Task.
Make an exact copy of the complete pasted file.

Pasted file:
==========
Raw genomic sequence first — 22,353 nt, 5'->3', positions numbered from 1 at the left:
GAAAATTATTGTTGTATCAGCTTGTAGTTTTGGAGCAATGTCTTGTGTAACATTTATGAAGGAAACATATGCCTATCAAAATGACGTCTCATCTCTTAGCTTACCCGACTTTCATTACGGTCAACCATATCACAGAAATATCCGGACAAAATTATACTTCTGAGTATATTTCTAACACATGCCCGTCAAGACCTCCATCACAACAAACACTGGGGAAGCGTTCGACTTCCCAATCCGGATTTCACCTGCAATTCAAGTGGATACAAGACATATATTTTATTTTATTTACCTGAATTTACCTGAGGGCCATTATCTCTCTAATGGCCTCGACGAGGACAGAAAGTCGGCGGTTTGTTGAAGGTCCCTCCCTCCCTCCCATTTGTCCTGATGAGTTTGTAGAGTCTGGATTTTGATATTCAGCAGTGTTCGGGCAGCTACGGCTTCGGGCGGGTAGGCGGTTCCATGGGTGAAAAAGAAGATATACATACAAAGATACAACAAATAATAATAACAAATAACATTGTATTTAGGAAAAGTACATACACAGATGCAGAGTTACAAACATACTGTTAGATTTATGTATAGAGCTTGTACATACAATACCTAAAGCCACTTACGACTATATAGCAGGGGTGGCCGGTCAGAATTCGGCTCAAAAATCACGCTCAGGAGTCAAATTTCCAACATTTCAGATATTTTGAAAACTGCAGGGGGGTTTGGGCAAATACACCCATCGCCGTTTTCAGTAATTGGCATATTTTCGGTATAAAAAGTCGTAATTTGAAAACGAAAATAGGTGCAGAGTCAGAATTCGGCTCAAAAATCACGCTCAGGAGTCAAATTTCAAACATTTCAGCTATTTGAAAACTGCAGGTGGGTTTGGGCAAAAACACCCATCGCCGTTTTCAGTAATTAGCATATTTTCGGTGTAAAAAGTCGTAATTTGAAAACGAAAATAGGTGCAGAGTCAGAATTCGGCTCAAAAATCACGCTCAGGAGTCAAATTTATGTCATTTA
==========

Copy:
Raw genomic sequence first — 22,353 nt, 5'->3', positions numbered from 1 at the left:
GAAAATTATTGTTGTATCAGCTTGTAGTTTTGGAGCAATGTCTTGTGTAACATTTATGAAGGAAACATATGCCTATCAAAATGACGTCTCATCTCTTAGCTTACCCGACTTTCATTACGGTCAACCATATCACAGAAATATCCGGACAAAATTATACTTCTGAGTATATTTCTAACACATGCCCGTCAAGACCTCCATCACAACAAACACTGGGGAAGCGTTCGACTTCCCAATCCGGATTTCACCTGCAATTCAAGTGGATACAAGACATATATTTTATTTTATTTACCTGAATTTACCTGAGGGCCATTATCTCTCTAATGGCCTCGACGAGGACAGAAAGTCGGCGGTTTGTTGAAGGTCCCTCCCTCCCTCCCATTTGTCCTGATGAGTTTGTAGAGTCTGGATTTTGATATTCAGCAGTGTTCGGGCAGCTACGGCTTCGGGCGGGTAGGCGGTTCCATGGGTGAAAAAGAAGATATACATACAAAGATACAACAAATAATAATAACAAATAACATTGTATTTAGGAAAAGTACATACACAGATGCAGAGTTACAAACATACTGTTAGATTTATGTATAGAGCTTGTACATACAATACCTAAAGCCACTTACGACTATATAGCAGGGGTGGCCGGTCAGAATTCGGCTCAAAAATCACGCTCAGGAGTCAAATTTCCAACATTTCAGATATTTTGAAAACTGCAGGGGGGTTTGGGCAAATACACCCATCGCCGTTTTCAGTAATTGGCATATTTTCGGTATAAAAAGTCGTAATTTGAAAACGAAAATAGGTGCAGAGTCAGAATTCGGCTCAAAAATCACGCTCAGGAGTCAAATTTCAAACATTTCAGCTATTTGAAAACTGCAGGTGGGTTTGGGCAAAAACACCCATCGCCGTTTTCAGTAATTAGCATATTTTCGGTGTAAAAAGTCGTAATTTGAAAACGAAAATAGGTGCAGAGTCAGAATTCGGCTCAAAAATCACGCTCAGGAGTCAAATTTATGTCATTTA